My Favorite DC Scandal: The Case of the Congressman and the Argentine Firecracker

My Favorite DC Scandal: The Case of the Congressman and the Argentine Firecracker

 

There’s nothing like a good DC scandal—the crashing together of high politics and base motives, the cover-up, the slow drip of revelations. In my new thriller, Hour of the Assassin, one such secret drives the plot as a former Secret Service agent, framed for a high-profile murder, races to unravel who set him up and why.

While writing the book, I reacquainted myself with some of the most notorious political sagas. There’s Teapot Dome and Iran-Contra, and All the King’s Men with its beautiful literary rendering of Huey Long’s rise, and, because Louisiana is hard to top in corruption, Governor Edwin Edwards notorious proclamation, after beating countless graft cases, that the only way he could lose an upcoming election was “if I’m caught in bed with either a dead girl or a live boy.”

One of the curious aspects of writing political fiction is that you often have to tone down the shabbiness or downright comic incompetence of real-world scandals in order to have the kind of grand intrigue that sustains a thriller and sets up a truly diabolical villain, a worthwhile match for your hero. So Hour of the Assassin sticks to what I love in a thriller— murder and blackmail, money and politics, souls and nations at stake, all set in the heart of the cutthroat presidential primary. But when it comes to real-life scandals, my favorite is a much lighter romp: the case of the Congressman and the Argentine Firecracker.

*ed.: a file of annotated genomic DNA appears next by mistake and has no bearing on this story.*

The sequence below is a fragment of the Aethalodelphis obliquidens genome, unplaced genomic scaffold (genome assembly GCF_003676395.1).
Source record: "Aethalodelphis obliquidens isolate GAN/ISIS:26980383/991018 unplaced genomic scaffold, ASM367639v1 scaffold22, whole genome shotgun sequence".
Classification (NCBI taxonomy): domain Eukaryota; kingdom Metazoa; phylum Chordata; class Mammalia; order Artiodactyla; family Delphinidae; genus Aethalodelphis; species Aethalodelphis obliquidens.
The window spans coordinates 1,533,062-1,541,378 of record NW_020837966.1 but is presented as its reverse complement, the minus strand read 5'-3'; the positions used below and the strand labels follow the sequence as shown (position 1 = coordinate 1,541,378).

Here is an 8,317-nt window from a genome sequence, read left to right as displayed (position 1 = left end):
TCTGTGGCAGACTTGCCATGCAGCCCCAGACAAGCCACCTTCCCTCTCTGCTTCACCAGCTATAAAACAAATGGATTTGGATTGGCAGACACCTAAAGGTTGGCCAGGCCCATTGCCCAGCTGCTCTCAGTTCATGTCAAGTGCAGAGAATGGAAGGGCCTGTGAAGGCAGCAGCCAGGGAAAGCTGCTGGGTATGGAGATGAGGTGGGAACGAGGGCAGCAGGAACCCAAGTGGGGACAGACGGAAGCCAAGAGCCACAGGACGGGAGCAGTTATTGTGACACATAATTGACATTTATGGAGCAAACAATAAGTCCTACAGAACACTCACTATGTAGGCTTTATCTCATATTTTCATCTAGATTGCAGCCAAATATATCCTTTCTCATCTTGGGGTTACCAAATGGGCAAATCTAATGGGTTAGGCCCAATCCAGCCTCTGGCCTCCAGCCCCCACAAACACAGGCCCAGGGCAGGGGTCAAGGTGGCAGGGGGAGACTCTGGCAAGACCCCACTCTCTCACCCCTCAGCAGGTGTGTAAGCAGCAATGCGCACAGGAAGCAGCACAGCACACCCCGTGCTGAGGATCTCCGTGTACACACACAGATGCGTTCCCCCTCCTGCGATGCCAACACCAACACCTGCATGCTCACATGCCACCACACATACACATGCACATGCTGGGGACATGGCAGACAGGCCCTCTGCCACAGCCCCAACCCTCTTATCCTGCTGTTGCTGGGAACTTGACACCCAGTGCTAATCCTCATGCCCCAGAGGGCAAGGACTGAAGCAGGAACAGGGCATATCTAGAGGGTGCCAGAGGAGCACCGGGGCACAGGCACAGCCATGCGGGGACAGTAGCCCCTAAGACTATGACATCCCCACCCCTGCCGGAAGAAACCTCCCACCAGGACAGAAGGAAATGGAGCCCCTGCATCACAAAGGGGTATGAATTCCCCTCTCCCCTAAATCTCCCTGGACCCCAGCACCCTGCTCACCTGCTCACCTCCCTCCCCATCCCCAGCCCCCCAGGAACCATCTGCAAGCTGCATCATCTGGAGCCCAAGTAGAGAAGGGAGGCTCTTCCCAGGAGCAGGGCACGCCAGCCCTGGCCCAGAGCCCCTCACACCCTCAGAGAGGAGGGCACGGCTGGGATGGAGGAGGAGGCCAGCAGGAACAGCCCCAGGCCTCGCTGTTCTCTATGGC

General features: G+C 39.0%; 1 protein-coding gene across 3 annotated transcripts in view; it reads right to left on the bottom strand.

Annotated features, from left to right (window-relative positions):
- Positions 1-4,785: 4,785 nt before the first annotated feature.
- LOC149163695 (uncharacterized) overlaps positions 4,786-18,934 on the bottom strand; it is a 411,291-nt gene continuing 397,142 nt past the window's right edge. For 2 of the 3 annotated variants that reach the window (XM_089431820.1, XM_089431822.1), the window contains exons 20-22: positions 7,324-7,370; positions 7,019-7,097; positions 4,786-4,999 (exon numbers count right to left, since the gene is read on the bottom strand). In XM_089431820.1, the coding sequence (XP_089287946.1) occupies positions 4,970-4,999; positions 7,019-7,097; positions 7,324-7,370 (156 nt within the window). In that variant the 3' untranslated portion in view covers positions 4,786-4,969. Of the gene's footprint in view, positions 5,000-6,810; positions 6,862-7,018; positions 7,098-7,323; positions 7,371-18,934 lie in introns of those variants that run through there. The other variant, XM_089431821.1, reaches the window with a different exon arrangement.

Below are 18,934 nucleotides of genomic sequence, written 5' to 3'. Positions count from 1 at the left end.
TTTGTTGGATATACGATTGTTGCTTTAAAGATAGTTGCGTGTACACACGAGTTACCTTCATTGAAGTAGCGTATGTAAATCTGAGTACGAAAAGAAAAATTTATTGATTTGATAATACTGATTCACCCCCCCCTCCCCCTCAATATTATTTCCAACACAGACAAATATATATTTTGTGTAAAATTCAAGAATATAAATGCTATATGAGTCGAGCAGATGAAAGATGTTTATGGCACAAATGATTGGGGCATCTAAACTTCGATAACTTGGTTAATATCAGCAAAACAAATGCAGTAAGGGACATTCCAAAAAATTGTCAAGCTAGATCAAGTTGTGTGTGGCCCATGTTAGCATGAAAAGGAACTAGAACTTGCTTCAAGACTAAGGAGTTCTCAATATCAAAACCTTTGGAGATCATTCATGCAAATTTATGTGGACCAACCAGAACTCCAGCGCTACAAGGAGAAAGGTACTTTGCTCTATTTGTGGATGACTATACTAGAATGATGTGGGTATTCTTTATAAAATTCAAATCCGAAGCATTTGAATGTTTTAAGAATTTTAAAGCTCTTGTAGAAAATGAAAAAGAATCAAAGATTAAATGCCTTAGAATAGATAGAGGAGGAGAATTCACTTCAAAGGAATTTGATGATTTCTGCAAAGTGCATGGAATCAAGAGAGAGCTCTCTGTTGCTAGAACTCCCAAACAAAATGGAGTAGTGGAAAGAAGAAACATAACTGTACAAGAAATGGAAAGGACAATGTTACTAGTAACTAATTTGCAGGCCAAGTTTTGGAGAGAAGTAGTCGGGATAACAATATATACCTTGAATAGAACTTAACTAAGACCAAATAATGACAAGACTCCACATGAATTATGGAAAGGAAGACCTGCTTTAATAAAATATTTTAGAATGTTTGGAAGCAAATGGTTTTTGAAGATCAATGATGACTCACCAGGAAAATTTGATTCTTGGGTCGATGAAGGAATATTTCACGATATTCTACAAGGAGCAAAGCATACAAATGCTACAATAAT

At two a.m. on an early October morning in 1974, a Lincoln Continental with Arkansas plates sped past the monuments on the National Mall with its headlights off.

The Park Police pulled it over, and from its doors spilled a drunken Southern congressman who had been cavorting inside with three women. Meet Wilbur Mills, chair of the House Ways and Means Committee, which had made him one of the most powerful men in Washington for decades. One of his companions, later revealed to be Fanne Fox, a stripper known as the Argentine Firecracker, ran from the car and jumped into The Tidal Basin. The police pulled her out, and helped the Congressman and all involved—another other occupant of the car was a dancer known as the Vegas Vixen—escape the scene.

The whole event went down as an attempted suicide, with no names listed, in the police reports. But a sharp-eyed television cameraman, who witnessed the response, later undid the cover up.

Congressman Mills came up with a convoluted explanation for what really happened that night—something about the Argentine Firecracker not feeling well and him gallantly trying to get her home—and managed to survive politically. He kept his chairmanship and won reelection a month later.

All might have been well, but the married Mills had fallen for Foxe, and moved her into an apartment in his building.

Foxe, cashing in on the publicity and now going by the name of the Tidal Basin Bombshell, started a new burlesque tour, commanding higher fees, and one night brought the Ways and Means Committee Chair on stage during one of her performances and smooched him.

That was too much. Mills lost his chairmanship and retired from Congress. He joined Alcoholics Anonymous, recovered, and spent his last days warning against the dangers of alcohol.

There are more consequential scandals, of course, but for sheer outrageousness and color, Wilbur Mills’ late-night drive will always be my favorite.

 

Posted in True Crime.

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